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Economy in Brief

U.S. Trade Deficit Improves With Lower Oil Prices
by Tom Moeller  August 9, 2012

Lower oil prices continue at the forefront of trade sector improvement.The U.S. June foreign trade deficit narrowed to $42.9B from $48.0B in May, initially reported as $48.7B. Expectations were for a deficit of $47.8B. Exports rose 0.9% (7.1% y/y) while imports fell 1.5% (+2.2% y/y) with lower oil imports. In chained 2005 dollars, the deficit in goods narrowed to $44.2B in June, its lowest since March 2010. Real exports rose 2.9% (11.3% y/y) but real imports slipped 0.3% (+3.3% y/y).

Total nominal imports fell 1.5% (+2.2% y/y) in June, down for the third straight months, as goods imports fell 1.8% (+1.6% y/y). The decline in oil prices to an average $100.13 per barrel helped lower the value of petroleum imports in June by 7.5% (-14.1% y/y). When adjusted for prices, petroleum imports increased 0.2% (-8.8% y/y).

Elsewhere, there was weakness in imports led by real capital goods which were off 2.6% (+8.8% y/y). Real nonauto consumer goods imports also fell by 1.2% (-2.8% y/y) while real imports of foods, feeds & beverages dropped 1.9% (-1.0% y/y).Offsetting these declines were real imports of autos & products which rose 2.8% (28.2% y/y). Real imports of industrial supplies & material increased 1.2% (-3.3% y/y) while real imports of other goods gained 1.0% (4.5% y/y). Finally, nominal imports of services rose 0.3% (5.1% y/y) as passenger fares rose 3.4% (14.5% y/y) but travel slipped 0.4% (+7.6% y/y).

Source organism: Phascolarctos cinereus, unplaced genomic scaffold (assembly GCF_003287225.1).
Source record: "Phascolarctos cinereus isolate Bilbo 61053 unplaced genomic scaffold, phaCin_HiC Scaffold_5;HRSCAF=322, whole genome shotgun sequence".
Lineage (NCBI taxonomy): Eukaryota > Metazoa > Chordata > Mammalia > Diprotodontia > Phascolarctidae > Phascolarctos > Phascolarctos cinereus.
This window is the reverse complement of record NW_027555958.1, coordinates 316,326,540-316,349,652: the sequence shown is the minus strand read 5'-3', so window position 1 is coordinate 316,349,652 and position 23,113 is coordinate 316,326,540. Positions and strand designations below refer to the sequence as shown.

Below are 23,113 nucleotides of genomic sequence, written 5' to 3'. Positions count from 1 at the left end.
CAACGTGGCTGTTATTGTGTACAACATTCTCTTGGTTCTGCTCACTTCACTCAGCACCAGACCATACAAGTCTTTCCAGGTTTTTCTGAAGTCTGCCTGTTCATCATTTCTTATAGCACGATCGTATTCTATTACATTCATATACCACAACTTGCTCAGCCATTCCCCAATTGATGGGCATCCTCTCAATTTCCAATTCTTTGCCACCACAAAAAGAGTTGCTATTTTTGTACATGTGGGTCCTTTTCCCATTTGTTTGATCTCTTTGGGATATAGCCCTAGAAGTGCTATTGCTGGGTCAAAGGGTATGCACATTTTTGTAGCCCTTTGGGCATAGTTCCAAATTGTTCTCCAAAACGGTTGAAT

Overall U.S. exports increased 0.9% (7.1% y/y) and in real terms they rose 2.9% (11.3% y/y). Strength centered in real exports of nonauto consumer goods which rose 6.0% (5.1% y/y) while real exports of autos & parts increased 5.7% (15.9% y/y). Real exports of industrial supplies increased 5.0% (13.1% y/y) accompanied by a 0.4% uptick (9.5% y/y) in real capital goods exports. Services exports slipped 0.3% (+2.3% y/y) as travel exports were essentially unchanged (6.7% y/y) and passenger fares fell 1.1% (+6.4% y/y).

By country, the June goods trade deficit with mainland China deteriorated slightly m/m to $27.4B, its deepest since October. Exports to China increased 10.2% y/y while U.S. imports gained a lessened 4.5% y/y. With Japan, the deficit improved slightly to $6.0B as U.S. exports rose 10.9% y/y but U.S. imports soared 26.7% y/y. The deficit with the European Union eased to $8.4B with a 2.5% y/y gain in U.S. exports and a 2.0% y/y decline in imports.

The international trade data can be found in Haver's USECON database. Detailed figures are available in the USINT database. The expectations figures are from the Action Economics consensus survey, which is carried in the AS1REPNA.

The European Debt Crisis and the Dollar Funding Gap from the Federal Reserve Bank of New York is available here.

Foreign Trade Jun May Apr Y/Y 2011 2010 2009
U.S. Trade Deficit $42.9B $48.0B $50.6B $50.3B
(6/11)
$559.9B $494.7B $381.3B
Exports (%) 0.9 0.3 -0.9 7.1 14.2 16.7 -14.5
Imports -1.5 -0.8 -1.6 2.2 13.9 19.5 -23.0
  Petroleum -6.5 -8.8 -1.0 -13.0 30.8 32.5 -44.0
  Nonpetroleum goods -0.9 1.0 -2.0 5.8 12.1 20.8 -20.9
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